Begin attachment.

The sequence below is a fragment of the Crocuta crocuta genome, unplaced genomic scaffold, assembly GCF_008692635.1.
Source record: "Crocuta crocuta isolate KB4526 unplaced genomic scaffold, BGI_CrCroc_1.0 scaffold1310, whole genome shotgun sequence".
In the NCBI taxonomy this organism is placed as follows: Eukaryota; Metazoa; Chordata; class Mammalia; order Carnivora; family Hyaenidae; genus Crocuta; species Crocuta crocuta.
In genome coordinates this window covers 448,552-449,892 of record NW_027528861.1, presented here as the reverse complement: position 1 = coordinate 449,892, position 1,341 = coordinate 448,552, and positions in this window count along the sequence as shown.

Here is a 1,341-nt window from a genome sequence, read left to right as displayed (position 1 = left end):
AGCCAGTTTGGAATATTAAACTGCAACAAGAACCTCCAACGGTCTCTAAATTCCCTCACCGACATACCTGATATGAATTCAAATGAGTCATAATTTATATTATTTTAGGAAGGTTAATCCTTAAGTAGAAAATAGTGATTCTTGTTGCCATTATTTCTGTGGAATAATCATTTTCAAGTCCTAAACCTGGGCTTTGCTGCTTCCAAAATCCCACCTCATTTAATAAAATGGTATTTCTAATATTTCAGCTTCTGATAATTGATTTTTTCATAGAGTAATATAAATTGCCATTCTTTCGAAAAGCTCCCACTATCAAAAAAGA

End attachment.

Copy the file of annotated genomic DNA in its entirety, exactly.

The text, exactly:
The sequence below is a fragment of the Crocuta crocuta genome, unplaced genomic scaffold, assembly GCF_008692635.1.
Source record: "Crocuta crocuta isolate KB4526 unplaced genomic scaffold, BGI_CrCroc_1.0 scaffold1310, whole genome shotgun sequence".
In the NCBI taxonomy this organism is placed as follows: Eukaryota; Metazoa; Chordata; class Mammalia; order Carnivora; family Hyaenidae; genus Crocuta; species Crocuta crocuta.
In genome coordinates this window covers 448,552-449,892 of record NW_027528861.1, presented here as the reverse complement: position 1 = coordinate 449,892, position 1,341 = coordinate 448,552, and positions in this window count along the sequence as shown.

Here is a 1,341-nt window from a genome sequence, read left to right as displayed (position 1 = left end):
AGCCAGTTTGGAATATTAAACTGCAACAAGAACCTCCAACGGTCTCTAAATTCCCTCACCGACATACCTGATATGAATTCAAATGAGTCATAATTTATATTATTTTAGGAAGGTTAATCCTTAAGTAGAAAATAGTGATTCTTGTTGCCATTATTTCTGTGGAATAATCATTTTCAAGTCCTAAACCTGGGCTTTGCTGCTTCCAAAATCCCACCTCATTTAATAAAATGGTATTTCTAATATTTCAGCTTCTGATAATTGATTTTTTCATAGAGTAATATAAATTGCCATTCTTTCGAAAAGCTCCCACTATCAAAAAAGA